Incident report: Account emails and server keys were exposed to a malicious actor

On November 3rd, 2022, we discovered a malicious actor had illegally gained access to an unused account with moderator access. Using this account, the attacker was able to extract a limited amount of account information from registered users on our forums. In our commitment to transparency, security and your privacy we’re sharing the details leading up to this incident.

What data was retrieved

It is regrettable someone was able to access an unused moderator account to scrape account data off our forums. This scraping was performed by using the forum API which the moderator account had access to. Fortunately this API doesn’t expose much, only a limited amount of account data was accessible to the attacker.

This means that no passwords could be retrieved and your account is safe. Your uploaded assets, Patreon perks and upvotes were not accessible to the attacker and are not compromised.

The attacker was however able to to acquire server license keys through Keymaster’s internal management portal which the compromised account had access to, and limited account data accessible through Discourse’s moderator panel. In summary, the following information was exposed to the attacker:

  1. Forum account information:
    • Username;
    • Email address;
    • IP address, limited to your IP at account sign-up, and the IP you last logged in with
  2. Server license keys

Since server license keys were exposed to the attacker, we will be taking measures against reuse. All server keys will be regenerated to prevent misuse and we’ll be notifying all server owners when this happens. More on that below.

- None of the accounts you have linked with (Steam, Discord, etc.) were exposed.
- A server license key is purely for server-list registration purposes and can not give any other party access to the actual server’s databases and/or any other of its files.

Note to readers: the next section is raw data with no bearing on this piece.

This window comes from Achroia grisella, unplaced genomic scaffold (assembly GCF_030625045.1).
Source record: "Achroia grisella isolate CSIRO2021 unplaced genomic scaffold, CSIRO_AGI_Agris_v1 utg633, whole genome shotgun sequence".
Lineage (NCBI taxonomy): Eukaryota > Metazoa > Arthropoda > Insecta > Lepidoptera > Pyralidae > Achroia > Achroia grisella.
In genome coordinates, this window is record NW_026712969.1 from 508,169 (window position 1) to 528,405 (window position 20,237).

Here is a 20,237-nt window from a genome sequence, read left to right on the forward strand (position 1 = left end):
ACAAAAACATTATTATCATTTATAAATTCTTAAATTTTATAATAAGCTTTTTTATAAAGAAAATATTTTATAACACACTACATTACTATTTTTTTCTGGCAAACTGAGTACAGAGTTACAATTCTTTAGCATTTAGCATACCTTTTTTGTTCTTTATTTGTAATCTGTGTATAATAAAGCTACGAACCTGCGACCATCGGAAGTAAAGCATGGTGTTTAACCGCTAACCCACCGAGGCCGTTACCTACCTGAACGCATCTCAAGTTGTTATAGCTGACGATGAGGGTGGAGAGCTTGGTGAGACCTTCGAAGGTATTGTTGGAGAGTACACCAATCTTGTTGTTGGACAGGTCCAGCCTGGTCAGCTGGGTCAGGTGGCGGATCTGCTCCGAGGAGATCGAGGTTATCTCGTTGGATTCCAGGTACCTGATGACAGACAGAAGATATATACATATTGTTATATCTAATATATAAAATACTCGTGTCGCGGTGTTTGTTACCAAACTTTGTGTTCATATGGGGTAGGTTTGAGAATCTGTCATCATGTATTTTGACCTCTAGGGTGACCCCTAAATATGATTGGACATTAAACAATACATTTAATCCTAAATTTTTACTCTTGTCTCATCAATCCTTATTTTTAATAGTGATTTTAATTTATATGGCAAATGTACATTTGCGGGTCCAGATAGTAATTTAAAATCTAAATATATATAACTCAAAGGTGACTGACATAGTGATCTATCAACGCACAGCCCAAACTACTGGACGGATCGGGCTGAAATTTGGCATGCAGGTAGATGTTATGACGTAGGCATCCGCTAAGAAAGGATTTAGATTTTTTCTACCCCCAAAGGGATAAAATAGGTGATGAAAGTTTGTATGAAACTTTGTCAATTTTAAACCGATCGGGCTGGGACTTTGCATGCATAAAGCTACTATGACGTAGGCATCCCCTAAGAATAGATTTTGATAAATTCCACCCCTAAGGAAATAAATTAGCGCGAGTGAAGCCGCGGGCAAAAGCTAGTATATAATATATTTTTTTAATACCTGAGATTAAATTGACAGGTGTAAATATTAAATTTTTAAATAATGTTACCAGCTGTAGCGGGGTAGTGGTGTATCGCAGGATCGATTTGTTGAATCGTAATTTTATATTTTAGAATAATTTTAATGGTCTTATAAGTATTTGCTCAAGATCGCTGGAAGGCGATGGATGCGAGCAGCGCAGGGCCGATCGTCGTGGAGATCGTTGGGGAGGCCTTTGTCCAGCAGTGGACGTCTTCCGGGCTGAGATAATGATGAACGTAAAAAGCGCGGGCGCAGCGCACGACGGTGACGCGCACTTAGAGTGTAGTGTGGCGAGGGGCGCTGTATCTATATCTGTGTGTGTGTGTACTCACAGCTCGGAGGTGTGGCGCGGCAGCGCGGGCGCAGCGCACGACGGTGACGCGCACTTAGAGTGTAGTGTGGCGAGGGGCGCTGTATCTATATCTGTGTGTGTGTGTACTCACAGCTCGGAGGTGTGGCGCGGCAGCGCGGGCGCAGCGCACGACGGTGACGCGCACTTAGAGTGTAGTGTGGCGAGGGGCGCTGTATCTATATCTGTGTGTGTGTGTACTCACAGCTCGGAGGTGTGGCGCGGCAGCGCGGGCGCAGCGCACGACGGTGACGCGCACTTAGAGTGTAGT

- Discourse is the name of our forum software.

How the incident happened

As you may know, many members of the FiveM team have been using element names from the periodic table as their pseudonyms. Back in 2016, we wrote a script to programmatically create forum users for each element from the periodic table. This allowed us to post messages as different element names through a forum plugin we developed. Each of these element accounts were assigned a random unknown password, never to be directly logged in to, and only to be used through our forum plugin.

We stopped using those element accounts on the forums in 2019, and left them for what they were. They had a random password that no one knew, so no one would be able to log in to them. Or so we thought.

On November 3rd, one of those element accounts suddenly popped up. The attacker used a compromised element account to create a post in which they revealed to have access to account data.

This obviously raised alarm bells and we immediately began investigating. We soon discovered that on October 12th the attacker was able to access multiple of those element accounts. They did this by brute-forcing passwords using a large amount of IP addresses to mask their attempts.